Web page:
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CLASSICAL CRIMINOLOGY

Classical criminology is considered to be the first formal school of criminology. Critical Criminology is associated with early reforms to the administration of justice and the prison system.

Associated with authors such as Cesare Beccaria (1738-1794), Jeremy Bentham (1748-1832), Samuel Romilly (1757-1818), and others, classical criminology brought the emerging philosophy of liberalism and utilitarianism to the justice system, advocating principles of rights, fairness and due process in place of retribution, arbitrariness and brutality.

Classical criminology had developed as a question about punishment and neo-classical criminology as a question about the criminal. Critical criminologists see in these reforms a tool by which the new industrial order of capitalism was able to maintain class rule through appearing to apply objective and neutral rules of justice rather than obvious and direct class domination through coercion.

Criminal law is stated in terms of moral universals rather than being seen as rules that simply protect the interests of property holders. The claims to fairness in the justice system provide a sense of legitimation for the state and the order it represents.

Classical criminology, derived from the political philosophy of the Enlightenment, views criminal conduct as a matter of human nature. Specifically, criminal behavior is a matter of freewill or choice. The ideas of classical criminology provided the foundation of the American criminal justice system. Current versions of classical criminology include the economic approach, rational choice, routine activities and the general theory of crime. - Explaining Criminal Conduct, Paul Knepper Crime and Human Nature - Overview - Chapter 2 - describes classical criminology.

Classical Criminology, Reasons for its Persistence - Klasicna Kriminologija - Razlogi za Njeno Trdozivo Aktualnost;  Kanduc Zoran - Journal: Revija za kriminalistiko in kriminologijo Volume:53 Issue:1 Dated: January-March 2002 Pages:12 to 25
Abstract: Classical criminology is a modern way of thinking about criminal offenses and ways of dealing with them. It is often presented as diametrically opposed to positivist criminology. These two important schools of criminology have a number of characteristics in common, including a desire to establish the most effective system of prevention of acts considered to be the most dangerous. Historical development has shown that classical and positivist criminology is not incompatible at the operative level. Modern criminal law is in fact a social institution comprising elements of both of these approaches to crime. The popularity of classical concepts of a criminal offense, criminal offender, and criminal sanctions is not hard to explain because they are deeply rooted in the ideology of the modern world, based on the principle of endless capital accumulation. World capitalism is reaching a situation of extreme insecurity in the transition to a new world order. A classical paradigm, as well as a positivist, becomes more anachronistic. This fact has to be taken into consideration because of the renewed interest in classic ideas that has been witnessed in the last decade.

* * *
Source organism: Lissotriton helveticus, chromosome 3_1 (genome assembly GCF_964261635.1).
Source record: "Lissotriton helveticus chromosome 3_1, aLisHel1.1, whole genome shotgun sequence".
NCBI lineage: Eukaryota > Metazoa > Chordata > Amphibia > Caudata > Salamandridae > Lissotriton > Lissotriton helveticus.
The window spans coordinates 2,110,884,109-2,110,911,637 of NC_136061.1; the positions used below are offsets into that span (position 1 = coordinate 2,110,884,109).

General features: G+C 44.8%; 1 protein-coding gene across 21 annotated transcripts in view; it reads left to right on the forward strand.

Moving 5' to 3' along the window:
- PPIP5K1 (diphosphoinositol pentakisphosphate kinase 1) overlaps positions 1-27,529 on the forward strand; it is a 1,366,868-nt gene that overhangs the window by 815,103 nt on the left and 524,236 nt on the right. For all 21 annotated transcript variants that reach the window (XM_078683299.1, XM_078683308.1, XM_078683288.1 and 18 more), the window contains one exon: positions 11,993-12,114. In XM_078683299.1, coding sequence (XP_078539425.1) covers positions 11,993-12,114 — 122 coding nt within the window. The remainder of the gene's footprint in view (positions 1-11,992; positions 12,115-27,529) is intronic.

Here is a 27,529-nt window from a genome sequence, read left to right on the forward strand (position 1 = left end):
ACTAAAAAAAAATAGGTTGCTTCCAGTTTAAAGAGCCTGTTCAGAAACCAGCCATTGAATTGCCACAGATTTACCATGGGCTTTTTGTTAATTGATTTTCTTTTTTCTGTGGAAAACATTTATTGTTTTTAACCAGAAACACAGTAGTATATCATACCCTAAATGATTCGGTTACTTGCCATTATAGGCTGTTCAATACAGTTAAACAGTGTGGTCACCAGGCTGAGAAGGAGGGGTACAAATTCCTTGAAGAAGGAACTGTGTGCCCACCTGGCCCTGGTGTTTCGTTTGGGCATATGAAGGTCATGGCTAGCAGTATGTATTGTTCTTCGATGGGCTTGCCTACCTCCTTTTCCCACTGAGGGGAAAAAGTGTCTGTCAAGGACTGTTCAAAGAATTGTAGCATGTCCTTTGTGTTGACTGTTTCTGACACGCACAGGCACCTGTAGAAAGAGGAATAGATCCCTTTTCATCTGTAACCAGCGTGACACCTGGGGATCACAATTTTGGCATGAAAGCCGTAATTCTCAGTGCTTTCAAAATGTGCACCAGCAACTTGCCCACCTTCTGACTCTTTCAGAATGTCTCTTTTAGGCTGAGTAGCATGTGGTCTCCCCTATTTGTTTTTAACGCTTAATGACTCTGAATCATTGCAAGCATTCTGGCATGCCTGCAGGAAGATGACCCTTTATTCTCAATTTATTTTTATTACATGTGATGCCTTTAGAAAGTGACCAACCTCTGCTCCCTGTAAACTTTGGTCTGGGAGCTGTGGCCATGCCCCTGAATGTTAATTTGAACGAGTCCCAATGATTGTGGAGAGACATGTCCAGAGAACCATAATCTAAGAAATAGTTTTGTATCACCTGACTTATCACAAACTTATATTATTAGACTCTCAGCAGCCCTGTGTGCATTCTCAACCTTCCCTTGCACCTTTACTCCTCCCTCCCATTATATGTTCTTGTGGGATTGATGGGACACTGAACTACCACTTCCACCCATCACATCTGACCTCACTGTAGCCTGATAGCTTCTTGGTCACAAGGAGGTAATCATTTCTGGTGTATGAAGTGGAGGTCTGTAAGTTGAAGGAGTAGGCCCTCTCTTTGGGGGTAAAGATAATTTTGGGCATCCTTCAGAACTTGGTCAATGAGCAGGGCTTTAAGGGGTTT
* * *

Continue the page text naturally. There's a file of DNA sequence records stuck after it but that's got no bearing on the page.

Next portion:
If Reason is Not Sovereign: The Function of Reason in Hume and Consequences for the Classical/Positivist Divide, Rational Choice Theory, Low Self-Control Theory, and the Criminal Propensity Construct. - Kissner, Michael Jason , PhD Dissertation - etd.lib.fsu.edu
Abstract: This work shows that classical criminological doctrine has been misunderstood and that the consequences of this misunderstanding for contemporary criminological theory and research are grave. In particular, classical criminologists subscribe to a view of rationality that is strikingly different from that which is usually attributed to them. Classical criminologists deny that behavior is invariably rational, and hold that emotional considerations are determinative of the degree of rationality expressed in any given behavior. This view, called “emotional determinism”, is used to generate a theory of criminal propensity that can be empirically tested. The theory is intended as a replacement for Gottfredson and Hirschi’s 1990 low self-control theory, which, while influential, succumbs to the criticism that it is too heavily reliant on rational choice principles. Finally, the work suggests that the genuine distinction between classical and positive school of criminologies consists in the fact that as empiricists classical criminologists are committed to holding that environmental forces can in principle be used to dissuade even the most committed of criminals.